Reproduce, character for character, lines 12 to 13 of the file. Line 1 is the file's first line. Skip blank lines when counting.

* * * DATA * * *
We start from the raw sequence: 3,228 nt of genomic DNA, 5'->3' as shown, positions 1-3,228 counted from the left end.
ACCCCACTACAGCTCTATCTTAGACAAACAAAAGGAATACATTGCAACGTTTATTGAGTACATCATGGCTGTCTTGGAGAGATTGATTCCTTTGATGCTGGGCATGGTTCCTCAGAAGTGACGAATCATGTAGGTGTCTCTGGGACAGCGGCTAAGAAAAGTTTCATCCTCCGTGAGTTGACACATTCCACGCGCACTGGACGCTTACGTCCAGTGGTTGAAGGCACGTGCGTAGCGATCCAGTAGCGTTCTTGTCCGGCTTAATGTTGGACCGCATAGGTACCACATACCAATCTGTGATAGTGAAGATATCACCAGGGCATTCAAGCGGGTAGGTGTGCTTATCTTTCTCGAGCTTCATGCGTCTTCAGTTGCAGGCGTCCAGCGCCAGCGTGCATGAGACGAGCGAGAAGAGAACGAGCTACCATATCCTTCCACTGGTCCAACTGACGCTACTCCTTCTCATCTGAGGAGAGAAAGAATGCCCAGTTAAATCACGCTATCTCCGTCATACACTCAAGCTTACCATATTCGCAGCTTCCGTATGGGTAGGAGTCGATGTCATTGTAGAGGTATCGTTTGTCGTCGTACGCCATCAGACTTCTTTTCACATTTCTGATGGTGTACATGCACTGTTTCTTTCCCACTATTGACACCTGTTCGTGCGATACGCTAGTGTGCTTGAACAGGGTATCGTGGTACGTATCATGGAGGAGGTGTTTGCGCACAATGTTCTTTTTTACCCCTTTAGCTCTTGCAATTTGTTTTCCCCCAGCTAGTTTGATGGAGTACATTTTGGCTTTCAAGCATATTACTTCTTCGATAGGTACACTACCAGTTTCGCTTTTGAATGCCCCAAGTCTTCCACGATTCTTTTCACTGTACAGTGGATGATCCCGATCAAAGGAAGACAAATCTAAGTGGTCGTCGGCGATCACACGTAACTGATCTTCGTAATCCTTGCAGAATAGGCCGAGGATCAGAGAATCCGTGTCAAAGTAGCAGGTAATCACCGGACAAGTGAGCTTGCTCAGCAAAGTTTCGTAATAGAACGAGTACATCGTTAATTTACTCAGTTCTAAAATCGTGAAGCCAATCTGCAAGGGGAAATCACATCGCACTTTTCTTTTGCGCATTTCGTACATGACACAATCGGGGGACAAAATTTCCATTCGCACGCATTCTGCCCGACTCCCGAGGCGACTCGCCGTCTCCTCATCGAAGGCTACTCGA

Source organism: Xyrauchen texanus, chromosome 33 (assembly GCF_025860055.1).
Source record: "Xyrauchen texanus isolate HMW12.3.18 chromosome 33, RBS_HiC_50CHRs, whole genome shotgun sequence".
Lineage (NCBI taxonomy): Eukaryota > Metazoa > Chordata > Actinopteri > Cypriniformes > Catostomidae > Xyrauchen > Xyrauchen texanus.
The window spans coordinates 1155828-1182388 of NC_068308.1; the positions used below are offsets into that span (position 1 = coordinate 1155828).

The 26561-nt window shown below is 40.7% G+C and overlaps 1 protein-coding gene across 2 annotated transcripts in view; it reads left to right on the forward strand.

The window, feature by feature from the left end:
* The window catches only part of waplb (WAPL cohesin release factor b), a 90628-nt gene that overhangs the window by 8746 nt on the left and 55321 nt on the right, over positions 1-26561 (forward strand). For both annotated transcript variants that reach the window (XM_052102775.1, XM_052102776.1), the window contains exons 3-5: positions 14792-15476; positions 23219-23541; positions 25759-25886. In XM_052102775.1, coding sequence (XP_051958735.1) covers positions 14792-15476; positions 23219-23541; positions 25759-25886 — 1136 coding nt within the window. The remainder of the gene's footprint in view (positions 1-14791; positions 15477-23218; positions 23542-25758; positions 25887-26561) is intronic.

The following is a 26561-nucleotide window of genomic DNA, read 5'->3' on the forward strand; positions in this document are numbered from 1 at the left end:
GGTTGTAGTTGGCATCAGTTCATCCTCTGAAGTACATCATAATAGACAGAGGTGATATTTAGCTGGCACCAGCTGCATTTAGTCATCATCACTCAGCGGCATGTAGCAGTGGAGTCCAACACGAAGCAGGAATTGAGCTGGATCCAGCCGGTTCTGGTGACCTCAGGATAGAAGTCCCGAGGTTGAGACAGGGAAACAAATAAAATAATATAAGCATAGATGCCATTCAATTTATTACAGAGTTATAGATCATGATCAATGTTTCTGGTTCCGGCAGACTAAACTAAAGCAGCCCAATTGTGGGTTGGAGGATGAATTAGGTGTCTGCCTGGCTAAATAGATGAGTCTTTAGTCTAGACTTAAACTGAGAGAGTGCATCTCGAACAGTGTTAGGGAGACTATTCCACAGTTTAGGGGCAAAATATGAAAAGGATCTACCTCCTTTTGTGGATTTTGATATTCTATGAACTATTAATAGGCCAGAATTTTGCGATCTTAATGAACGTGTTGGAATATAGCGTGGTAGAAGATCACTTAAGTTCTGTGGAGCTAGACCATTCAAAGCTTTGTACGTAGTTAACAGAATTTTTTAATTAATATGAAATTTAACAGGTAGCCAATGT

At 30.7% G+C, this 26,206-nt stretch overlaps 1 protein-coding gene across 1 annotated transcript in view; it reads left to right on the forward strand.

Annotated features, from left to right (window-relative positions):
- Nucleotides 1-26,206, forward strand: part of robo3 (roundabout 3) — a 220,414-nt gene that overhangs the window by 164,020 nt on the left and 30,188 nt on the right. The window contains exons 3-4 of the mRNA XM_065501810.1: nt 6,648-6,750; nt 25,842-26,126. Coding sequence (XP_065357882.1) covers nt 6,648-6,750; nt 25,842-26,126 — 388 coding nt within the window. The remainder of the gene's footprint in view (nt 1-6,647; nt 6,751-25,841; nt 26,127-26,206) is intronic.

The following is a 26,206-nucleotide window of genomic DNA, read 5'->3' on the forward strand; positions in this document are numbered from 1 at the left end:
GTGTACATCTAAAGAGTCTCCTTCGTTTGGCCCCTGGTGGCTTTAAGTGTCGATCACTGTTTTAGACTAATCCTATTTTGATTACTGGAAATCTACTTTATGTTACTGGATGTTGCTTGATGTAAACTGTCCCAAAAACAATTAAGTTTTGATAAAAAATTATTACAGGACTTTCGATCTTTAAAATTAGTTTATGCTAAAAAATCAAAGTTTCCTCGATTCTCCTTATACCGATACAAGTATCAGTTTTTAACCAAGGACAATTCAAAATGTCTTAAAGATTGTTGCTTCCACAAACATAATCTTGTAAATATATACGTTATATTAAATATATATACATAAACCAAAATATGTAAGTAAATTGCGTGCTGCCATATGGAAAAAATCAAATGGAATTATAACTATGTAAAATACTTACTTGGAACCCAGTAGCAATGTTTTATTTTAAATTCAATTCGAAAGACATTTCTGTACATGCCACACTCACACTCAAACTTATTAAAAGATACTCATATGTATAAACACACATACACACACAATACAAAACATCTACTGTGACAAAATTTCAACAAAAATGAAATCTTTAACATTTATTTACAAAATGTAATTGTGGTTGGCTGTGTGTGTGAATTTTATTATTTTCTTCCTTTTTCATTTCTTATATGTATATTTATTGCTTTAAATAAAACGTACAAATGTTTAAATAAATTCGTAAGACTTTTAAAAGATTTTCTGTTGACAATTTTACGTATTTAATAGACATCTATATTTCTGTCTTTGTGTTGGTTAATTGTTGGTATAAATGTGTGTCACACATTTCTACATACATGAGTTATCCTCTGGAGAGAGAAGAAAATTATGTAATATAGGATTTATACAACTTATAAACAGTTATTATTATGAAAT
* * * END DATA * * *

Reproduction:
At 30.7% G+C, this 26,206-nt stretch overlaps 1 protein-coding gene across 1 annotated transcript in view; it reads left to right on the forward strand.

Annotated features, from left to right (window-relative positions):